Karabenick, St. Patrick’s Day, and all these factors

Karabenick, S. & Clemens Noda, P. (2004). Professional development implications of Teachers’ beliefs and attitudes toward English language learners.

Bilingual Research Journal, 28, 55-72.

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Multiculturalism is said to be the process of accepting and appreciating the diversity of people and their cultures. Multiculturalism takes different dimension in terms of social, economic and cultural community values. Multiculturalism entails uniting the natives of a society and the immigrants. Appreciation on the other hand focuses on acknowledging the fact that we come from different social backgrounds and so our view of some social norms is different (Karabenick & Clemens Noda, 2004). In this paper, the focus will be on multicultural education and in particular, English as a language. Multicultural education is as a result of an influx in the number of people in a society that are non-natives speakers.

Such immigrants are referred to as English language learners (ELL) and English language to them is considered English as a Second Language (ESL). This group of students forms the bilingual class.


According to a survey conducted in America, there are different opinions and views in regard to English language learners. A majority of the teachers embrace multiculturalism, but fails to implement it in their classroom environment. For instance most learning institutions do not permit foreign and immigrants to speak their first language within the institution vicinity. Although the immigrants are not prejudiced against in terms of academic and education matters they are forced to engage in observing and participating in norms that are of the natives and others from the education institution policies. Honoring days like Valentine’s Day, St.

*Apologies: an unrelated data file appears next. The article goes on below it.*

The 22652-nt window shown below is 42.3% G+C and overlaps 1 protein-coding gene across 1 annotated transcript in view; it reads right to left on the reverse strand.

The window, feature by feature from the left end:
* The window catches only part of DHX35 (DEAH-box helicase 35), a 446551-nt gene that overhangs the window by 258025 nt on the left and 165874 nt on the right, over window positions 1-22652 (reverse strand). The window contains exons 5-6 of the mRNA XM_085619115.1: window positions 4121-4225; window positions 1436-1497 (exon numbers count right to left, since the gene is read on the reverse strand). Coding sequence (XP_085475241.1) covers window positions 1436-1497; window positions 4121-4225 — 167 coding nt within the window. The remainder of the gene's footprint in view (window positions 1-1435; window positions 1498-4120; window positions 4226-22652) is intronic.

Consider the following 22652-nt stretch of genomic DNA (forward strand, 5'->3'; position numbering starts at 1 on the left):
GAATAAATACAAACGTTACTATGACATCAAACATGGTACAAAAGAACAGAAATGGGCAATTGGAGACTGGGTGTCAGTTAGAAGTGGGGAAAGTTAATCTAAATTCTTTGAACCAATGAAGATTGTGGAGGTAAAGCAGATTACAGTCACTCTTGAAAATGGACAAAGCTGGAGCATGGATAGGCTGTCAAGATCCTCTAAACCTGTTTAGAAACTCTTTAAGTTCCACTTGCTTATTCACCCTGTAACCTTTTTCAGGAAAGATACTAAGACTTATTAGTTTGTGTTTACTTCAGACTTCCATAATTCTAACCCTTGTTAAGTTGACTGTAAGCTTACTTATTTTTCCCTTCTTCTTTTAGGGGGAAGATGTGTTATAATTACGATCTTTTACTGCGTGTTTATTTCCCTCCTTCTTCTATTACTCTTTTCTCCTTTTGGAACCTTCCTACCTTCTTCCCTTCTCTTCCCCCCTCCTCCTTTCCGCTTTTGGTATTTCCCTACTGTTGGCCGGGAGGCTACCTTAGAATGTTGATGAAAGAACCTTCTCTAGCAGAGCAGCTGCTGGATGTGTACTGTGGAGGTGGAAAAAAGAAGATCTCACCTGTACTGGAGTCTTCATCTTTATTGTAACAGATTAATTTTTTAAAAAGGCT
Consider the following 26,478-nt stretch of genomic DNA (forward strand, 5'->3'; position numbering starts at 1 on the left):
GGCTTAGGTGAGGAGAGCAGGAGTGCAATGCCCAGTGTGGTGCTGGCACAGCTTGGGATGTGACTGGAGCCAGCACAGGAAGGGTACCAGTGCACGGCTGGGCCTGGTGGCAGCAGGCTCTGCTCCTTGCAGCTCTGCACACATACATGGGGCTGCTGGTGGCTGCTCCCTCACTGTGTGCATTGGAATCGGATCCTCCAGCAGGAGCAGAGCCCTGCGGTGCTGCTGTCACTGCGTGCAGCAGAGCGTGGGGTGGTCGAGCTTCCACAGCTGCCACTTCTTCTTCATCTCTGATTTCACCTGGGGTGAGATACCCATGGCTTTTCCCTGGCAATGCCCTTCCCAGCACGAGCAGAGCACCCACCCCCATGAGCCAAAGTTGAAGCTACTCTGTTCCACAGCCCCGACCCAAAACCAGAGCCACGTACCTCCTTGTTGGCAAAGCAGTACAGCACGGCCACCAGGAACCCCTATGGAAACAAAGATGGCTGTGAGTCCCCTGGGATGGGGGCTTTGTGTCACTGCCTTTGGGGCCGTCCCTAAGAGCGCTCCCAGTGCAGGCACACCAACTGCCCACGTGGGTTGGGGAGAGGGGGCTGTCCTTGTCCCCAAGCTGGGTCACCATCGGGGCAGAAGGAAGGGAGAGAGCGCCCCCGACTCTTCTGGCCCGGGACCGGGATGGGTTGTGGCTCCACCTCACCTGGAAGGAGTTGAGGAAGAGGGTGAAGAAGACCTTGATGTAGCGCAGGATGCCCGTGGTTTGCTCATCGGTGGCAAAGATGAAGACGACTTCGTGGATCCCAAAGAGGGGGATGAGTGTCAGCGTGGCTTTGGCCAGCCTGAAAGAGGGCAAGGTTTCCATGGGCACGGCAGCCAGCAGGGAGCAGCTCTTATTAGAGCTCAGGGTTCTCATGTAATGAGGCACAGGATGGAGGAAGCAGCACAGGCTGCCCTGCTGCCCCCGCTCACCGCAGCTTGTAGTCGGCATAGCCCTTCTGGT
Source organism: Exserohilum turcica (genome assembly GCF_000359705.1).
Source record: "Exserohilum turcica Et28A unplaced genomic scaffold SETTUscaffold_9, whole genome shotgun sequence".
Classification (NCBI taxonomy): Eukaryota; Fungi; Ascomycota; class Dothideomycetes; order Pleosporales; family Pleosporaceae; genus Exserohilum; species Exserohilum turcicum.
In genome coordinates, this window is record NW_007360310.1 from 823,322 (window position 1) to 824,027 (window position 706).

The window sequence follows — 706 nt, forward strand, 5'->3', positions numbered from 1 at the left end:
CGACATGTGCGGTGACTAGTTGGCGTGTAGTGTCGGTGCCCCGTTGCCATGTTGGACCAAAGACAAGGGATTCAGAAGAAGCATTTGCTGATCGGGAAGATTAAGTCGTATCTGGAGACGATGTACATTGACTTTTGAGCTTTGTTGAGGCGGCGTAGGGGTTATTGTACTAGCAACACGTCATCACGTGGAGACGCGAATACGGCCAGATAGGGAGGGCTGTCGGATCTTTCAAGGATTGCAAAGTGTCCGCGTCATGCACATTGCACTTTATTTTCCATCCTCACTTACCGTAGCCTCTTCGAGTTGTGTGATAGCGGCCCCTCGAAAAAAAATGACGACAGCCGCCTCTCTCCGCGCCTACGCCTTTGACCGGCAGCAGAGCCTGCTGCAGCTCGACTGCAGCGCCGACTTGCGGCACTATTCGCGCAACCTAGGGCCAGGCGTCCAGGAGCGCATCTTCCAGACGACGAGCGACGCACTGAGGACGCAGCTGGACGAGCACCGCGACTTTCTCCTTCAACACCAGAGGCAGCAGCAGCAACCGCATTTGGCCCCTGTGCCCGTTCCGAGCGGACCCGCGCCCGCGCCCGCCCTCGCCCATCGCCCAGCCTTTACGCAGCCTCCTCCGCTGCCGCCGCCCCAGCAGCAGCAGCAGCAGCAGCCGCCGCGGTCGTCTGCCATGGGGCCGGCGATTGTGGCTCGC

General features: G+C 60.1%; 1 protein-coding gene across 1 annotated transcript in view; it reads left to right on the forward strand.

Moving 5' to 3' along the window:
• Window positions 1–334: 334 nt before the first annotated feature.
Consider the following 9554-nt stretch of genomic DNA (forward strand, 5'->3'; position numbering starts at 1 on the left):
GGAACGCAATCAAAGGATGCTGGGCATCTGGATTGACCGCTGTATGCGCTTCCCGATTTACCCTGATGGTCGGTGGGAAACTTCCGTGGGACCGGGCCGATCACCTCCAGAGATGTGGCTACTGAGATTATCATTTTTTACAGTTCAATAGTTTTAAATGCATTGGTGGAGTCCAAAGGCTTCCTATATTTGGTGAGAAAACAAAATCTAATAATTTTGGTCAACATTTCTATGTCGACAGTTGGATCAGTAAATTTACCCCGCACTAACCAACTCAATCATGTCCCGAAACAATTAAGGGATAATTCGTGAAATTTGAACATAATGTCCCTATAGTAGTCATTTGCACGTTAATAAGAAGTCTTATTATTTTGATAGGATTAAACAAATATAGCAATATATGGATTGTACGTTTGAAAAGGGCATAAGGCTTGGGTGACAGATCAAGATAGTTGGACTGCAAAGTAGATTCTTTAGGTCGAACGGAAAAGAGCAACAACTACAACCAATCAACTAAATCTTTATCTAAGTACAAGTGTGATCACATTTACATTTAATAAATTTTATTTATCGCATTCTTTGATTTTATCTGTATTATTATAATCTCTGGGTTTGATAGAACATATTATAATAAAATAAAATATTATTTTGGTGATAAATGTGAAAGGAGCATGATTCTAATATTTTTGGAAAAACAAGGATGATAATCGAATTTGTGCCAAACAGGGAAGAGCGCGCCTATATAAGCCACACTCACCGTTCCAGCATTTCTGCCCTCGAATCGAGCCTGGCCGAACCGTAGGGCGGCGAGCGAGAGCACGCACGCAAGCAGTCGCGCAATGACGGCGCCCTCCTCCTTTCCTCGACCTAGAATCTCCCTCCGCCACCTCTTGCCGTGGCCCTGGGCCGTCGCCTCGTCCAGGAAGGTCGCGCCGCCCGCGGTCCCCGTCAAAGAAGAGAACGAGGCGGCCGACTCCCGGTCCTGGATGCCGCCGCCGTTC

Patrick’s Day, and all these factors lead towards assimilation of the immigrant’s culture and beliefs. Some of the teachers in the survey from the dominant culture expressed dissatisfaction in having multicultural students because communication becomes a barrier and have to change their mode of teaching instruction to accommodate the immigrant’s students. However, this has been caused the failure of some teachers to collaborate with ELL teachers on how to modify their teaching approaches, discuss academic expectations with the ELL parents, or just having to take time to know their new students. Most English teachers are trained on the model and value of the dominant culture. However, with the increased influx of immigrant students teaching becomes challenging.

Teachers need to be empowered with tools and inculcate new methods in the curricula model so as to negate the negative belief and attitudes that teachers may hold against teaching EELs. In addition to multiculturalism, learning needs to be aware of the demographic changes within their states. A casing point is the influx of Latinos in America. These immigrants are linguistically challenged and therefore, although there is the existence of ELL classes, most teachers do not value them as being grounds towards understanding their diversity and culture, but see ELL classes as just being English tutorials for these immigrant students. Whether they do understand and appreciate the dominant culture does not bother them as long as they speak English at the end of it learning period.


The consequence of this attitude is that most immigrant students opt to drop out as they cannot fit in their new social-cultural environment.

Others take a negative view of the dominant culture as being oppressive and discriminative and so rebel against the education system and engage in speaking their first language within the institution’s vicinity as a means of protest. To ensure that America as a whole natures a promising society, it is important that teachers are given a specific training on how to handle the EELs so that this group of students is incorporated and assimilated into the education system rather than adopting measures that are repulsive to them (Karabenick & Clemens Noda, 2004).


Karabenick, S. & Clemens Noda, P. (2004). Professional development implications of Teachers’ beliefs and attitudes toward English language learners.

Bilingual Research Journal, 28, 55-72.


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